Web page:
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  • Hanz Araki at The Playwright

    Celtic singer and flutist Araki comes to Ashland
  • With a six-generation family history of mastery of the shakuhachi, a traditional Japanese bamboo flute, it may seem surprising that singer and flautist Hanz Araki has built his career around traditional Celtic music.
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    • If you go
      Who: Hanz Araki
      When: 7:30 p.m. Sunday, Feb. 16
      Where: The Playwright Public House, 258 A St., Ashland
      Cover: Free
      Call: 541-488-9128
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      If you go
      Who: Hanz Araki

      When: 7:30 p.m. Sunday, Feb. 16

      Where: The Playwright Public House, 258 A St., Ashland

      Cover: Free

      Call: 541-488-9128
  • With a six-generation family history of mastery of the shakuhachi, a traditional Japanese bamboo flute, it may seem surprising that singer and flutist Hanz Araki has built his career around traditional Celtic music.
    Having a Japanese father and an Irish mother, however, created a household where Araki had a wide range of musical influences growing up.
    Araki will perform his mix of traditional Irish, Scottish and English music at 7:30 p.m. Sunday, Feb. 16, at The Playwright Public House, 258 A St., Ashland.
    The Araki family lineage with the shakuhachi is famous. His father is shakuhachi grandmaster Tatsuya Kodo Araki, the fifth generation to receive the Kodo title that is an important name in traditional Japanese music. His family's legacy in the instrument extends further to Kodo II — Araki's great-great grandfather, Hanzaburo — who created the improved notation still used in shakuhachi music today.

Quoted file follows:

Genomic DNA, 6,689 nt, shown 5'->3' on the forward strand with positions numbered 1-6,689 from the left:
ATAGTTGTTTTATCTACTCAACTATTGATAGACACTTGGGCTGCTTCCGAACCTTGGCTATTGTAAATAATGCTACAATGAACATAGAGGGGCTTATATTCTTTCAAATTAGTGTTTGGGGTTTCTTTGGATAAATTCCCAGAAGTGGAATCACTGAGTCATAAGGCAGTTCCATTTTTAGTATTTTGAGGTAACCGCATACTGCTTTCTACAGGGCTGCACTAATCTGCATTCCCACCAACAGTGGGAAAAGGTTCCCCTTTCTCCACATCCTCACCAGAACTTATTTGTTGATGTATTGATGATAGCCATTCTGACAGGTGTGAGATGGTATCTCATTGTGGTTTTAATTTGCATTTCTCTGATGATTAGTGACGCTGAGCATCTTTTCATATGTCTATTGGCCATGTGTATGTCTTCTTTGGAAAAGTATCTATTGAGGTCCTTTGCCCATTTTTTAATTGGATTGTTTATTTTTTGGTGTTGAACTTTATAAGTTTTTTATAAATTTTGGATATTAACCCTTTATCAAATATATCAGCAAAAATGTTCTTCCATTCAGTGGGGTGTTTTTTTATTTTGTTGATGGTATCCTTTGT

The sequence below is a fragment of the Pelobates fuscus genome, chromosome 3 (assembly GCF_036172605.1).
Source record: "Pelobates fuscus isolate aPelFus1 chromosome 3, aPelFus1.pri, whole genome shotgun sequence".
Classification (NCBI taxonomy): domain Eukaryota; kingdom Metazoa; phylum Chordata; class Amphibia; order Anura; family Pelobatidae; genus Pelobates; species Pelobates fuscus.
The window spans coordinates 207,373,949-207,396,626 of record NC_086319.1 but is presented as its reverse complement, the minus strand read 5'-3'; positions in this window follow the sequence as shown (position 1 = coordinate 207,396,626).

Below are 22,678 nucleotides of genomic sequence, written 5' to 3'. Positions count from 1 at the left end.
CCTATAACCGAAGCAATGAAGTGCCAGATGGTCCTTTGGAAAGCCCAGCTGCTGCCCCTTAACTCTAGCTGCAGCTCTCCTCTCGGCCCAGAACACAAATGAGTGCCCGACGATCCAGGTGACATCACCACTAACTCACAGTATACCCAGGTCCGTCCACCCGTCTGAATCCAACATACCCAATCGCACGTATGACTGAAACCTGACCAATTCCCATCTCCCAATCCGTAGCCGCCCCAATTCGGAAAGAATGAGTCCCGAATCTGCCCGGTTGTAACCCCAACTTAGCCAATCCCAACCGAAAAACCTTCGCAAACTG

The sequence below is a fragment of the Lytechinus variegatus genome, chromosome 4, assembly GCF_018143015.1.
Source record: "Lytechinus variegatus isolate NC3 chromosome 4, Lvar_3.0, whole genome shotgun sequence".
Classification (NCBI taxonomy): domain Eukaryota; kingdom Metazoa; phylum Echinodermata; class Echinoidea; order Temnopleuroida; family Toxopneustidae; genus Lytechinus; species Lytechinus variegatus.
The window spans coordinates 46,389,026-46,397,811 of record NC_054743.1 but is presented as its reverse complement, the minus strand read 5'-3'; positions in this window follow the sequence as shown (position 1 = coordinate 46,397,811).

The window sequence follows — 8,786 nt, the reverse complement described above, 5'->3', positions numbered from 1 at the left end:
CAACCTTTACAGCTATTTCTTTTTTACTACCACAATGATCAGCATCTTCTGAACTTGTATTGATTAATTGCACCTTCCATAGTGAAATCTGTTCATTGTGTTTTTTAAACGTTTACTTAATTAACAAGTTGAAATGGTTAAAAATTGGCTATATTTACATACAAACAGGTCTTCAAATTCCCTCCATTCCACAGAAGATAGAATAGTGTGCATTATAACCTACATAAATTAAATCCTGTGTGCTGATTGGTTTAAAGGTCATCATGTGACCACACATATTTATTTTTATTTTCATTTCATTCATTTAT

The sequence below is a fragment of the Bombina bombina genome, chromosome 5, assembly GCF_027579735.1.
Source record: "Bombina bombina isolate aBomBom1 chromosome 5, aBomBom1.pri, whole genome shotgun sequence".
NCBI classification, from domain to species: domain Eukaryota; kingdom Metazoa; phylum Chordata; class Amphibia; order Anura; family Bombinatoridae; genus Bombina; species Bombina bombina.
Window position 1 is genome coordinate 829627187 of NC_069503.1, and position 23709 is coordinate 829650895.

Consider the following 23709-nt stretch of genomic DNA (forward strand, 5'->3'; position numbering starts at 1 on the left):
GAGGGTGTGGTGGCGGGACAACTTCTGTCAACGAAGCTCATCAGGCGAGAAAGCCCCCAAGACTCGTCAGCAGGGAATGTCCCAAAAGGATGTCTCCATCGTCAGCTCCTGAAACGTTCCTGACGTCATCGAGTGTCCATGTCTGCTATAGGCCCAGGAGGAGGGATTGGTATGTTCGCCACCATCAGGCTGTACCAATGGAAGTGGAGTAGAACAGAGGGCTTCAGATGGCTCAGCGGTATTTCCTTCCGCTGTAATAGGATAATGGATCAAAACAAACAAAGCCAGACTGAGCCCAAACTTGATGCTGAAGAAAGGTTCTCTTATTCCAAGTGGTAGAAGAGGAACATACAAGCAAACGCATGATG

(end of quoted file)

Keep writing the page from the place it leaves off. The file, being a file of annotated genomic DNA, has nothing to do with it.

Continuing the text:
Even with his family history, Araki's practice of the shakuhachi was not entirely rooted in the music of Japan.
    "When you're practicing for hours each day, you try to play things from memory," Araki says. "I was listening to a lot of music growing up. Some of those slower Irish songs sounded really good on the shakuhachi."
    Araki moved to Japan from his hometown of Seattle in 1988 to begin an apprenticeship with his father. The 18-year-old made his professional debut in August of that year, which also happened to be his first performance ever.
    "It was terrifying," Araki says. "It took me about three to four months to get over the stage fright, but it went really well."
    After four years performing and studying under his father, Araki moved back to Seattle and stumbled into his career of performing Celtic music.
    "My friends and I put together an Irish band for St. Patrick's Day," Araki says. "It really happened on a whim."
    From there, Araki shifted his focus to the traditional music of Ireland, Scotland and England. Even with his family's deep and famous roots in traditional Japanese music, Araki says that his father supported his decision.
    "He was just glad that I was playing music," Araki says. "The (shakuhachi) community at large urged me to keep playing, but no one was really disappointed."
    Araki, now based in Portland, has toured the world with his music and has released three albums of traditional Celtic music: "6 of One, 5 of the Other" in 2004, "Little Fires" in 2008 and "Wind and Rain" in 2011. Araki also collaborated with Portland singer-songwriter Kathryn Claire in 2012 to release a series of albums around the theme of the four seasons. He is set to record his fourth album this spring.
    Araki still plays the shakuhachi, making sure to perform once or twice each year. In 2009, Araki's father conferred the title of Kodo VI onto him in a private ceremony in Tokyo.
    For Sunday's show, Araki will be joined by Joseph Carmichael on guitar and Colleen Raney on backing vocals and bodhran, a traditional Irish drum.
    "We play a lively collection of Celtic traditional music," Raney says. "It's not the punk style, but it's lively. It's really a good night out."
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